Saturday, August 28, 2010

Poulnabroune Bouncy Castle?

I just had to share this with you all. It's absolutely brilliant! The Burren's iconic dolmen Poulnabroune has been artistic crafted as a bouncy castle! Commissioned by Galway County Council and supported by the Arts Council, the 'Poulnabroune Bouncy Dolmen' was inflated by artist Jim Ricks today in Kylebrack woods, southeast of Loughrea, co. Galway and is about twice the size of the pre-Christian stone tomb. This is part of a project which involves three artists (including Ricks) who have been invited to create temporary artworks that engage with the communities in the Aughty region of the county in a creative way. (it's quite unique to find a dolmen in that region, as they don't actually have any there...only wedge tombs.) Ricks worked with a bouncy castle manufacturer in the UK to create the bouncy dolmen, which has been finished to professional standards, so it is perfectly safe for children to bounce on. Poulnabroune Bouncy Dolmen was on disply at Kylebrack woods today between 4.30 and 6.30. It will also be present at Portumna Castle on September 19th as part of the Shorelines Art Festival. Fantastic!
(photograph by Jim Ricks)

Thursday, August 26, 2010

David Almond: Life, Writing, Skellig and Mina

This article was publish in last Saturday's Guardian Review (August 21st). David Almond, one of our most treasured and brilliant children's author, spoke to Sarah Crown about 'A Life In Writing', where he revealed a bit about his life, his influences and his writing. His great success first appeared with the publication of 'Skellig'; a totally absorbing "small tale" about a young boy, Michael, whose completely normal life is thrown assunder by the birth of his baby sister, whose is extremely ill. As he tries to make sense of what is happening in his world, he finds " a skinny, pale, black-suited creature, 'covered in dust and webs....dead blue-bottles scattered on his head and shoulders." What follows is an amazing story in which Almond did what he does best, finds the extraordinary in ordinary things. Perhaps the strongest character in Skellig is Mina, a quirky, bizarre, friendly philosophical young girl who befriends and helps Michael. So strong a character in fact, that her voice has followed Almond throughout his writing career, until at last her story has been published in 'My Name Is Mina'. This is an incredible, chaotic, shining novel written in Mina's voice through her notebook. She gives us glimpses of her own troubled, yet joyous life, as well as observations of nature, human behaviour and her near obsession with William Blake (impressive for a ten-year-old). And yet the voice is completely genuine, never once veering from it's tone and character. A total joy to read!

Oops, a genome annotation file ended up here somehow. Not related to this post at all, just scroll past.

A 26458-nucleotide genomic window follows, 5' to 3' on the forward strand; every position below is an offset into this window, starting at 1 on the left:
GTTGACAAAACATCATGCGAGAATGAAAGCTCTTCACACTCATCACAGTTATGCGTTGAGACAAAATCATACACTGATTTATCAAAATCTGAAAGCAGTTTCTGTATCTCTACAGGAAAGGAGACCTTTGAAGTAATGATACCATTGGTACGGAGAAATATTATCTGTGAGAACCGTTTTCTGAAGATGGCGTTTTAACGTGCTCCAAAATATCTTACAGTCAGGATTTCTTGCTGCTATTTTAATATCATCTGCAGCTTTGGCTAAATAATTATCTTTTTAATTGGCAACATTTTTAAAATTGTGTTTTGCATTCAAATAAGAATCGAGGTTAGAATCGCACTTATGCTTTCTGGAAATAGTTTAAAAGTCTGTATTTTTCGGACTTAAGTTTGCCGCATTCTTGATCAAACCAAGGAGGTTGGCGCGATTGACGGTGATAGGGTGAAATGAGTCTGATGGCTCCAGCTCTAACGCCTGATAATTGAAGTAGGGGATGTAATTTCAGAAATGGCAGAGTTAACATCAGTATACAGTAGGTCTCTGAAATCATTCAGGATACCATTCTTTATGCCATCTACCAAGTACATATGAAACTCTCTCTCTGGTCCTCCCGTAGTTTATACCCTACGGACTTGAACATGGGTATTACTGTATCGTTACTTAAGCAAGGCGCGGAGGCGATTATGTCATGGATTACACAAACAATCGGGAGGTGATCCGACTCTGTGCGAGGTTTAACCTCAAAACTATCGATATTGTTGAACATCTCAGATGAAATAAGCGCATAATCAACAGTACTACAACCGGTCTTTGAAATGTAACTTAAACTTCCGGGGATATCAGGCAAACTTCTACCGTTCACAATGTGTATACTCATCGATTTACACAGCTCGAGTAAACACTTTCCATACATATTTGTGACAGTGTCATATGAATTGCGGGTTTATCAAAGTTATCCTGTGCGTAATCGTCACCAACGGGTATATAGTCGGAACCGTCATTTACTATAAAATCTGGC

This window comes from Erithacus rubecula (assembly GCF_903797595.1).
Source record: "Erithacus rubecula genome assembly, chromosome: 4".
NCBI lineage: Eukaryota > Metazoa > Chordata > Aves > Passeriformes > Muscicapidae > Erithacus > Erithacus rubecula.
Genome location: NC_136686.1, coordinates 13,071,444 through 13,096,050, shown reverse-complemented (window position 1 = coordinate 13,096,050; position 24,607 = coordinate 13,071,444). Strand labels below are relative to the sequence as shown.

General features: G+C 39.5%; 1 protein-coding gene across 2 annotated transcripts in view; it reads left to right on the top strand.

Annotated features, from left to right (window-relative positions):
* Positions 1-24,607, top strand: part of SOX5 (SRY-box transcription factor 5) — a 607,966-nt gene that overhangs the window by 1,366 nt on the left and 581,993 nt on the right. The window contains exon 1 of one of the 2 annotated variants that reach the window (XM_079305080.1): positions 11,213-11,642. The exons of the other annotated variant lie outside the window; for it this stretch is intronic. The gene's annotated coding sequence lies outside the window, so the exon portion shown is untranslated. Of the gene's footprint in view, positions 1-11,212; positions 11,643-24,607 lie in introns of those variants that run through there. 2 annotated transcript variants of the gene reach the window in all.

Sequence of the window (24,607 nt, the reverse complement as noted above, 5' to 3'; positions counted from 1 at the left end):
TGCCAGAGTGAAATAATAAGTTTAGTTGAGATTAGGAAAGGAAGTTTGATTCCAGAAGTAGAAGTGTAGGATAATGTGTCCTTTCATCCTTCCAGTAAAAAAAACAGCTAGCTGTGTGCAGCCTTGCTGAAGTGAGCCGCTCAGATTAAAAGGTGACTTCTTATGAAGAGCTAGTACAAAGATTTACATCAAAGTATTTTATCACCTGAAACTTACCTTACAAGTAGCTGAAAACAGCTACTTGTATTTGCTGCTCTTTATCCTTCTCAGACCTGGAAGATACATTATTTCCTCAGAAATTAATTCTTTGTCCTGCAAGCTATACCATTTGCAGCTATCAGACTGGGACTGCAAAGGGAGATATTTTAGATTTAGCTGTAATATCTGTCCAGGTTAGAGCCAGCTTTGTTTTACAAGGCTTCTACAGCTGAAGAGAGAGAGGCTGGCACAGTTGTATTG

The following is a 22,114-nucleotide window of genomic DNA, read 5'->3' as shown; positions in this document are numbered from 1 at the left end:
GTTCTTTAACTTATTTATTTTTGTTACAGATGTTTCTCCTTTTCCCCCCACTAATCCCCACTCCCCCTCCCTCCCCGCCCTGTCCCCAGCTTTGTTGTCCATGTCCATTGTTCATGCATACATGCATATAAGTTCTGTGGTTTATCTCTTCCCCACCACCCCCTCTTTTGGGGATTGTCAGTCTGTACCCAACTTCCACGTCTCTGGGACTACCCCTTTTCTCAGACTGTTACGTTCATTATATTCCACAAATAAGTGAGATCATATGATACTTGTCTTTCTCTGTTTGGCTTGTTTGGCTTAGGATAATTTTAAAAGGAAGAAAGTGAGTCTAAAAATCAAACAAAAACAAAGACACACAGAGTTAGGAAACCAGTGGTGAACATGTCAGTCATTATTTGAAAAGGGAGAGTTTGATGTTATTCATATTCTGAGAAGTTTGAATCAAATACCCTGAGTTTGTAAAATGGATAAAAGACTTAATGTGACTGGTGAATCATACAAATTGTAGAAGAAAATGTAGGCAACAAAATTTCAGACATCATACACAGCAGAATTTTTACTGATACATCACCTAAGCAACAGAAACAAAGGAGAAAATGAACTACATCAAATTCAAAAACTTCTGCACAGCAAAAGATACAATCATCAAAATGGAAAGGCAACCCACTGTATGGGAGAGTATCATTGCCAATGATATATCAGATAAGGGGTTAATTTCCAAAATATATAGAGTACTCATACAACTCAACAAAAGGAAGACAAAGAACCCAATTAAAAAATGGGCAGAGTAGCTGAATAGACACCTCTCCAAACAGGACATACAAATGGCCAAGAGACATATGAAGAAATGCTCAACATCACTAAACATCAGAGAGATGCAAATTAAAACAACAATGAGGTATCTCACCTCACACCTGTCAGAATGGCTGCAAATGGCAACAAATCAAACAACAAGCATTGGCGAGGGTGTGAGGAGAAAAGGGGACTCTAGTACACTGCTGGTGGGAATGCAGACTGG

I'm also giving you the link to David Almond's own website. Here, among other interesting things, you'll find all of Almonds books spanning his career. Each one is wonderful and extraordinary in their own right.

Reminder: Queen of Teen 2010